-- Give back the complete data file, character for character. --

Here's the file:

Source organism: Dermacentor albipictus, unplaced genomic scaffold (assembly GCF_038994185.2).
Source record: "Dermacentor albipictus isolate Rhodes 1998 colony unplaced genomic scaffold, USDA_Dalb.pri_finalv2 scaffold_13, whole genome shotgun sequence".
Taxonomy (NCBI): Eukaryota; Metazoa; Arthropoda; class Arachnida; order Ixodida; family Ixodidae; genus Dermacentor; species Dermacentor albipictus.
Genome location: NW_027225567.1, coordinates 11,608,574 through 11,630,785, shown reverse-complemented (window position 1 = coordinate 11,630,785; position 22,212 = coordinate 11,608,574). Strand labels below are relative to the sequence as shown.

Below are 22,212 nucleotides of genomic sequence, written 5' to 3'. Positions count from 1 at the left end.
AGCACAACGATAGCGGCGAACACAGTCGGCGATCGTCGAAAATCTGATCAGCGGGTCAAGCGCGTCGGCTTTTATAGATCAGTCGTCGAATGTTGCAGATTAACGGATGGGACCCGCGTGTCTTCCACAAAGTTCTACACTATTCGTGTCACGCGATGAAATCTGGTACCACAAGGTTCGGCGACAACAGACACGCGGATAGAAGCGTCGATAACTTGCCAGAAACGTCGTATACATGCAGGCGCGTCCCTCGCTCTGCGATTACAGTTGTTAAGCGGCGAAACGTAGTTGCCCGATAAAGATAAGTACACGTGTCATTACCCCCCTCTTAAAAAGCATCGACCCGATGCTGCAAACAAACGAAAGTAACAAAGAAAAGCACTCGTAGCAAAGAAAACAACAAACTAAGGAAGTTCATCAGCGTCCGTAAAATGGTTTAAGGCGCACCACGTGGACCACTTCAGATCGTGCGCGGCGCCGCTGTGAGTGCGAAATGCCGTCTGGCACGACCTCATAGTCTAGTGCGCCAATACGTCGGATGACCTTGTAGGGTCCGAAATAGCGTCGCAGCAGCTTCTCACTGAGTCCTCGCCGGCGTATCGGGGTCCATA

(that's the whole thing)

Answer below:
Source organism: Dermacentor albipictus, unplaced genomic scaffold (assembly GCF_038994185.2).
Source record: "Dermacentor albipictus isolate Rhodes 1998 colony unplaced genomic scaffold, USDA_Dalb.pri_finalv2 scaffold_13, whole genome shotgun sequence".
Taxonomy (NCBI): Eukaryota; Metazoa; Arthropoda; class Arachnida; order Ixodida; family Ixodidae; genus Dermacentor; species Dermacentor albipictus.
Genome location: NW_027225567.1, coordinates 11,608,574 through 11,630,785, shown reverse-complemented (window position 1 = coordinate 11,630,785; position 22,212 = coordinate 11,608,574). Strand labels below are relative to the sequence as shown.

Below are 22,212 nucleotides of genomic sequence, written 5' to 3'. Positions count from 1 at the left end.
AGCACAACGATAGCGGCGAACACAGTCGGCGATCGTCGAAAATCTGATCAGCGGGTCAAGCGCGTCGGCTTTTATAGATCAGTCGTCGAATGTTGCAGATTAACGGATGGGACCCGCGTGTCTTCCACAAAGTTCTACACTATTCGTGTCACGCGATGAAATCTGGTACCACAAGGTTCGGCGACAACAGACACGCGGATAGAAGCGTCGATAACTTGCCAGAAACGTCGTATACATGCAGGCGCGTCCCTCGCTCTGCGATTACAGTTGTTAAGCGGCGAAACGTAGTTGCCCGATAAAGATAAGTACACGTGTCATTACCCCCCTCTTAAAAAGCATCGACCCGATGCTGCAAACAAACGAAAGTAACAAAGAAAAGCACTCGTAGCAAAGAAAACAACAAACTAAGGAAGTTCATCAGCGTCCGTAAAATGGTTTAAGGCGCACCACGTGGACCACTTCAGATCGTGCGCGGCGCCGCTGTGAGTGCGAAATGCCGTCTGGCACGACCTCATAGTCTAGTGCGCCAATACGTCGGATGACCTTGTAGGGTCCGAAATAGCGTCGCAGCAGCTTCTCACTGAGTCCTCGCCGGCGTATCGGGGTCCATA